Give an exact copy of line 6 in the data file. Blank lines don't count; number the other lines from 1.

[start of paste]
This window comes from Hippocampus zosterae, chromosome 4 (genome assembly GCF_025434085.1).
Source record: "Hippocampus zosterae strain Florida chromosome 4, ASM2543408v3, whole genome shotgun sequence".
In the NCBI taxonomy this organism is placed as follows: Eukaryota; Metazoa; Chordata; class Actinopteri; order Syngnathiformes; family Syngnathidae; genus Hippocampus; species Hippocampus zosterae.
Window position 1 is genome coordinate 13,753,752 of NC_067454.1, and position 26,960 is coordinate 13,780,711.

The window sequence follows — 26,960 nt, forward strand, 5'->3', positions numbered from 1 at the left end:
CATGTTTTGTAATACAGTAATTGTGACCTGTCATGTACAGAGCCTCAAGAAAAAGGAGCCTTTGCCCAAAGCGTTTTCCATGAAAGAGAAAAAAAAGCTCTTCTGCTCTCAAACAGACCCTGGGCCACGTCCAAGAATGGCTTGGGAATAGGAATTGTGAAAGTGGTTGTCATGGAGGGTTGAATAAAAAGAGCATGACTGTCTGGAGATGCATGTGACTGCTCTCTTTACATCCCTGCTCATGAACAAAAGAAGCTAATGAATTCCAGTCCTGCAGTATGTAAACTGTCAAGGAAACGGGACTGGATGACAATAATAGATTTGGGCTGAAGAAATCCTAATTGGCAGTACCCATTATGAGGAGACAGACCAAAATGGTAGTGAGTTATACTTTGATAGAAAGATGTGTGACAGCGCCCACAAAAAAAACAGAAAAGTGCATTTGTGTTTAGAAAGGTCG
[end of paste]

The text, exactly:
CATGTTTTGTAATACAGTAATTGTGACCTGTCATGTACAGAGCCTCAAGAAAAAGGAGCCTTTGCCCAAAGCGTTTTCCATGAAAGAGAAAAAAAAGCTCTTCTGCTCTCAAACAGACCCTGGGCCACGTCCAAGAATGGCTTGGGAATAGGAATTGTGAAAGTGGTTGTCATGGAGGGTTGAATAAAAAGAGCATGACTGTCTGGAGATGCATGTGACTGCTCTCTTTACATCCCTGCTCATGAACAAAAGAAGCTAATGAATTCCAGTCCTGCAGTATGTAAACTGTCAAGGAAACGGGACTGGATGACAATAATAGATTTGGGCTGAAGAAATCCTAATTGGCAGTACCCATTATGAGGAGACAGACCAAAATGGTAGTGAGTTATACTTTGATAGAAAGATGTGTGACAGCGCCCACAAAAAAAACAGAAAAGTGCATTTGTGTTTAGAAAGGTCG